"He was big as heck," Spiers said. "I remember thinking, 'Damn. I can't get this guy on the ground.'"
HAMPTON’S MAD DASH
Spiers bent as far forward as he could to try to force him off, and once he got him to the ground, he wrapped his legs around Visgar's legs -- a human trap of sorts.
Enter Mike Hampton. He was the first to reach the area in right field where the incident was happening, which is somewhat remarkable, considering he was on the pitcher's mound when the insanity began.
A few things to know about Hampton: His nickname was The Bulldog. As a high schooler, Notre Dame, Miami and Florida State recruited him to play football. And as one of the more athletically gifted pitchers in the Major Leagues, he could fly.
"I was going to be the first guy out there," Astros Hall of Fame second baseman Craig Biggio said. "And then Hampy ran right by me."
"[Biggio] and Carl Everett, I don't think they knew what to do," Hampton said. "I came in hard. I was there to get him and knock him off."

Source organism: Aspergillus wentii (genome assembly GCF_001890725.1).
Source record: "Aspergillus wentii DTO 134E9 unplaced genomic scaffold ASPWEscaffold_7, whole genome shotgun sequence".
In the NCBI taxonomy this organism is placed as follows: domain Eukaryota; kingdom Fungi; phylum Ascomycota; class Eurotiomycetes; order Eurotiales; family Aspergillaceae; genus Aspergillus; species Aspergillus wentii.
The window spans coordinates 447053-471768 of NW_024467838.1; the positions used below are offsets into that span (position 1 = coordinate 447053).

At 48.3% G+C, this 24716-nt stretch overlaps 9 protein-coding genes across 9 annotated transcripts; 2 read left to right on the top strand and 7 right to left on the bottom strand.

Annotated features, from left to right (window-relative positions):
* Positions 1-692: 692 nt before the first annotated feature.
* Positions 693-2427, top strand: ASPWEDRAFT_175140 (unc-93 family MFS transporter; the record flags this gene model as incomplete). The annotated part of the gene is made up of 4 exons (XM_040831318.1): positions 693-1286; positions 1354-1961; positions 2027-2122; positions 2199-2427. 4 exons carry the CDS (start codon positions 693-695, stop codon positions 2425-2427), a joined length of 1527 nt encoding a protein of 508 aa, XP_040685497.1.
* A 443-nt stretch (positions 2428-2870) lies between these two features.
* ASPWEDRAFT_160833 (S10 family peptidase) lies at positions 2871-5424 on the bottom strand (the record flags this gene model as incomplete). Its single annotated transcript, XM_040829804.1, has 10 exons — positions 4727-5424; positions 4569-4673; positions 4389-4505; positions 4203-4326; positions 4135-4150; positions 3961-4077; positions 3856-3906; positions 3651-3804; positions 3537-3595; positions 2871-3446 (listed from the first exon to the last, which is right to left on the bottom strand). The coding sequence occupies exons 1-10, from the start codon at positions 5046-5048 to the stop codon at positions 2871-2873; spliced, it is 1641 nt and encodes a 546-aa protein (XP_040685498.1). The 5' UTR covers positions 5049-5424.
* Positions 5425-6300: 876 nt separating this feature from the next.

A circle formed around Visgar, which meant that the crowd was mostly shielded from being able to see what was going on.
Spiers, however, can rattle of his memory of the incident as if it happened much more recently than 20 years ago. He remembers Biggio, a hockey fan, trying to utilize the NHL style of fighting, attempting to pull Visgar’s shirt over his head so he could try to pin his arms up, and Russ Johnson running in and sliding before getting involved.
AN INNOCENT BYSTANDER
The chaos extended beyond the circle formation around Visgar. At that time, on-field staffers were not identified as such. For example, the Brewers grounds crew's attire consisted of jeans shorts and a top with the Brewers insignia and logo. This proved to be problematic, because they looked like anyone off the streets -- or in the stands.
So when one well-intentioned member of the grounds crew ran in to try to help defuse the situation, he instead was cold-cocked by 6-foot-7 Astros reliever Scott Elarton, who apparently took him for a possible Visgar accomplice.